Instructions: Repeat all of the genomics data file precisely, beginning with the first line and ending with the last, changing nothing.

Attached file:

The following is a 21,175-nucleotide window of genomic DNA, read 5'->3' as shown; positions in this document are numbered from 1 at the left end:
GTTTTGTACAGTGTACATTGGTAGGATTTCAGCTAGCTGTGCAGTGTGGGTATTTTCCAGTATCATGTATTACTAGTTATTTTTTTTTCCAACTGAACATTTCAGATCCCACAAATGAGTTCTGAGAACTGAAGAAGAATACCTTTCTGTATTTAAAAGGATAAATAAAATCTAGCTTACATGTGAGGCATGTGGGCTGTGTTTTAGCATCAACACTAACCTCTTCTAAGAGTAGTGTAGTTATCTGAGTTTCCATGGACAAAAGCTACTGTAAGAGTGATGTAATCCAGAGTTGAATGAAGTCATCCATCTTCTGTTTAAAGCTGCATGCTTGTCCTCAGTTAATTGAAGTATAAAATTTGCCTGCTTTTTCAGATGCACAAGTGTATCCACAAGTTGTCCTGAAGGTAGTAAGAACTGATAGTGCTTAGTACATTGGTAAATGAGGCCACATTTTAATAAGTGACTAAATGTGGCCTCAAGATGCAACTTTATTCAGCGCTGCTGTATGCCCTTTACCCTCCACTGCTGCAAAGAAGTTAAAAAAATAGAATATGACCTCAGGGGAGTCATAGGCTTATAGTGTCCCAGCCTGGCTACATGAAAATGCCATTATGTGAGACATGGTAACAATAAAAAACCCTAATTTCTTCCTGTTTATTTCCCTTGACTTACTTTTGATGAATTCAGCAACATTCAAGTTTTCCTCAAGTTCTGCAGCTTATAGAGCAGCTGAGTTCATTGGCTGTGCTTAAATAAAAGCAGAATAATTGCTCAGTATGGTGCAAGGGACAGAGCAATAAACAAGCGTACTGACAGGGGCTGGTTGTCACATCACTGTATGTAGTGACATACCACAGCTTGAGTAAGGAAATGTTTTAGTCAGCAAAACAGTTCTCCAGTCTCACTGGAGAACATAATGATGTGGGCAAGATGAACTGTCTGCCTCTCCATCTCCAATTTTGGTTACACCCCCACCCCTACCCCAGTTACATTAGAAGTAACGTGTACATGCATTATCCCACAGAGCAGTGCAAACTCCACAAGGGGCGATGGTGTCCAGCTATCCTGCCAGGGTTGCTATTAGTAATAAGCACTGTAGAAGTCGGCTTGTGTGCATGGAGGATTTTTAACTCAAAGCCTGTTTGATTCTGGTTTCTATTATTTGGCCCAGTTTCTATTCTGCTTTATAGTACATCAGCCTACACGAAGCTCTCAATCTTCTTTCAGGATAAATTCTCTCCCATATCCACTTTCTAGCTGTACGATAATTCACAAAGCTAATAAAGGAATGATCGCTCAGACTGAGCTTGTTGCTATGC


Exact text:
The following is a 21,175-nucleotide window of genomic DNA, read 5'->3' as shown; positions in this document are numbered from 1 at the left end:
GTTTTGTACAGTGTACATTGGTAGGATTTCAGCTAGCTGTGCAGTGTGGGTATTTTCCAGTATCATGTATTACTAGTTATTTTTTTTTCCAACTGAACATTTCAGATCCCACAAATGAGTTCTGAGAACTGAAGAAGAATACCTTTCTGTATTTAAAAGGATAAATAAAATCTAGCTTACATGTGAGGCATGTGGGCTGTGTTTTAGCATCAACACTAACCTCTTCTAAGAGTAGTGTAGTTATCTGAGTTTCCATGGACAAAAGCTACTGTAAGAGTGATGTAATCCAGAGTTGAATGAAGTCATCCATCTTCTGTTTAAAGCTGCATGCTTGTCCTCAGTTAATTGAAGTATAAAATTTGCCTGCTTTTTCAGATGCACAAGTGTATCCACAAGTTGTCCTGAAGGTAGTAAGAACTGATAGTGCTTAGTACATTGGTAAATGAGGCCACATTTTAATAAGTGACTAAATGTGGCCTCAAGATGCAACTTTATTCAGCGCTGCTGTATGCCCTTTACCCTCCACTGCTGCAAAGAAGTTAAAAAAATAGAATATGACCTCAGGGGAGTCATAGGCTTATAGTGTCCCAGCCTGGCTACATGAAAATGCCATTATGTGAGACATGGTAACAATAAAAAACCCTAATTTCTTCCTGTTTATTTCCCTTGACTTACTTTTGATGAATTCAGCAACATTCAAGTTTTCCTCAAGTTCTGCAGCTTATAGAGCAGCTGAGTTCATTGGCTGTGCTTAAATAAAAGCAGAATAATTGCTCAGTATGGTGCAAGGGACAGAGCAATAAACAAGCGTACTGACAGGGGCTGGTTGTCACATCACTGTATGTAGTGACATACCACAGCTTGAGTAAGGAAATGTTTTAGTCAGCAAAACAGTTCTCCAGTCTCACTGGAGAACATAATGATGTGGGCAAGATGAACTGTCTGCCTCTCCATCTCCAATTTTGGTTACACCCCCACCCCTACCCCAGTTACATTAGAAGTAACGTGTACATGCATTATCCCACAGAGCAGTGCAAACTCCACAAGGGGCGATGGTGTCCAGCTATCCTGCCAGGGTTGCTATTAGTAATAAGCACTGTAGAAGTCGGCTTGTGTGCATGGAGGATTTTTAACTCAAAGCCTGTTTGATTCTGGTTTCTATTATTTGGCCCAGTTTCTATTCTGCTTTATAGTACATCAGCCTACACGAAGCTCTCAATCTTCTTTCAGGATAAATTCTCTCCCATATCCACTTTCTAGCTGTACGATAATTCACAAAGCTAATAAAGGAATGATCGCTCAGACTGAGCTTGTTGCTATGC